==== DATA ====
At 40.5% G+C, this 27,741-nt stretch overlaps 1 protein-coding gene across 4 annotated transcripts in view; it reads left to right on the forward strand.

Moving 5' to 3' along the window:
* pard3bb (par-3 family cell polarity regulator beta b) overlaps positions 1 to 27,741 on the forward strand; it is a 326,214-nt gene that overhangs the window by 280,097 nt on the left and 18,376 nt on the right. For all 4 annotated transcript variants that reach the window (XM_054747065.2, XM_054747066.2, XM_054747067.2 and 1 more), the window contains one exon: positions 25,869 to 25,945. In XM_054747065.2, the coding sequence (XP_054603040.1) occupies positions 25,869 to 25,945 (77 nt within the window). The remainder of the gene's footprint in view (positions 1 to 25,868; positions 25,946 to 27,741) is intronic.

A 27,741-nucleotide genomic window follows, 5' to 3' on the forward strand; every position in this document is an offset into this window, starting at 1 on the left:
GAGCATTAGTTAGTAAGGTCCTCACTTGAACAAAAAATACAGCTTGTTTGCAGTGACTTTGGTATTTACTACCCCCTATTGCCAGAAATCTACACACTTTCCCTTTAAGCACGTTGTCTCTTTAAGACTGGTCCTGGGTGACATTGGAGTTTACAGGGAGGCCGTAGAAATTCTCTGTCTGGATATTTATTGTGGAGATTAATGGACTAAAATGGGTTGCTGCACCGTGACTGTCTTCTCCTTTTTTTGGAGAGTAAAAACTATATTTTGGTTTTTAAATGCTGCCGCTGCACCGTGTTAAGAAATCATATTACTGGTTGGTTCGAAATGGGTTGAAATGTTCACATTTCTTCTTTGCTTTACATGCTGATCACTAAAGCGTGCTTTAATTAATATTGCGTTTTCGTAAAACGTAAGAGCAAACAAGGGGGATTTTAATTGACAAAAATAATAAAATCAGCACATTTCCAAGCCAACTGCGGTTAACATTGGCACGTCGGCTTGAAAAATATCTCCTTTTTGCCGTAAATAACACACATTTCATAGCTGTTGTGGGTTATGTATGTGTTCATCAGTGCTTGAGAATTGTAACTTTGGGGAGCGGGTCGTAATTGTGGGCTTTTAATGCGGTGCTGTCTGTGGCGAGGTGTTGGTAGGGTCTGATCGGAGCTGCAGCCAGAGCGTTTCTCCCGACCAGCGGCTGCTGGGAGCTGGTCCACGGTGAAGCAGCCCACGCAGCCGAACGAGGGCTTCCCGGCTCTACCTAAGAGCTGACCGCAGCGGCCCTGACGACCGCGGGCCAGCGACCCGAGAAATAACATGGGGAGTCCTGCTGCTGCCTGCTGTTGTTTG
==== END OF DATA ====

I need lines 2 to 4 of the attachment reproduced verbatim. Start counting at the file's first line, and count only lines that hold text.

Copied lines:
Moving 5' to 3' along the window:
* pard3bb (par-3 family cell polarity regulator beta b) overlaps positions 1 to 27,741 on the forward strand; it is a 326,214-nt gene that overhangs the window by 280,097 nt on the left and 18,376 nt on the right. For all 4 annotated transcript variants that reach the window (XM_054747065.2, XM_054747066.2, XM_054747067.2 and 1 more), the window contains one exon: positions 25,869 to 25,945. In XM_054747065.2, the coding sequence (XP_054603040.1) occupies positions 25,869 to 25,945 (77 nt within the window). The remainder of the gene's footprint in view (positions 1 to 25,868; positions 25,946 to 27,741) is intronic.

A 27,741-nucleotide genomic window follows, 5' to 3' on the forward strand; every position in this document is an offset into this window, starting at 1 on the left: